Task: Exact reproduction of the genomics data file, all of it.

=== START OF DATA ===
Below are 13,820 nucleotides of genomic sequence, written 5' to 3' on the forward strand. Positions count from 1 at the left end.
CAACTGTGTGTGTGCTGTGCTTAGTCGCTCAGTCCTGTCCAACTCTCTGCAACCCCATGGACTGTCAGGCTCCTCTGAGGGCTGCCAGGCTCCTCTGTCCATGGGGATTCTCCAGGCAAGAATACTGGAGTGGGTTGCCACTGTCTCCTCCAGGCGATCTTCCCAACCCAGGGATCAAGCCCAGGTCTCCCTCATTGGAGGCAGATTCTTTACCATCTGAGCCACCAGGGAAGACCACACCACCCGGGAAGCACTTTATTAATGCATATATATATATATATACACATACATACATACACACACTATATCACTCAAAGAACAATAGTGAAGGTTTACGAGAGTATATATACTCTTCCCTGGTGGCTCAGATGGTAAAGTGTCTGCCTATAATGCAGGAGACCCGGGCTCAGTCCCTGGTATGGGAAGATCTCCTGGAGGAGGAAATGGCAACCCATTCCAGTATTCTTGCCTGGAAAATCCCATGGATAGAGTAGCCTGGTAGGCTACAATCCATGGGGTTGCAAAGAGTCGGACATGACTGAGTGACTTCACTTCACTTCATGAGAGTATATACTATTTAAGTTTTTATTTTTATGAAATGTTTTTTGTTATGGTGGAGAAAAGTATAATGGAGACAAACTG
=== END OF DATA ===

Below are 13,820 nucleotides of genomic sequence, written 5' to 3' on the forward strand. Positions count from 1 at the left end.
CAACTGTGTGTGTGCTGTGCTTAGTCGCTCAGTCCTGTCCAACTCTCTGCAACCCCATGGACTGTCAGGCTCCTCTGAGGGCTGCCAGGCTCCTCTGTCCATGGGGATTCTCCAGGCAAGAATACTGGAGTGGGTTGCCACTGTCTCCTCCAGGCGATCTTCCCAACCCAGGGATCAAGCCCAGGTCTCCCTCATTGGAGGCAGATTCTTTACCATCTGAGCCACCAGGGAAGACCACACCACCCGGGAAGCACTTTATTAATGCATATATATATATATATACACATACATACATACACACACTATATCACTCAAAGAACAATAGTGAAGGTTTACGAGAGTATATATACTCTTCCCTGGTGGCTCAGATGGTAAAGTGTCTGCCTATAATGCAGGAGACCCGGGCTCAGTCCCTGGTATGGGAAGATCTCCTGGAGGAGGAAATGGCAACCCATTCCAGTATTCTTGCCTGGAAAATCCCATGGATAGAGTAGCCTGGTAGGCTACAATCCATGGGGTTGCAAAGAGTCGGACATGACTGAGTGACTTCACTTCACTTCATGAGAGTATATACTATTTAAGTTTTTATTTTTATGAAATGTTTTTTGTTATGGTGGAGAAAAGTATAATGGAGACAAACTG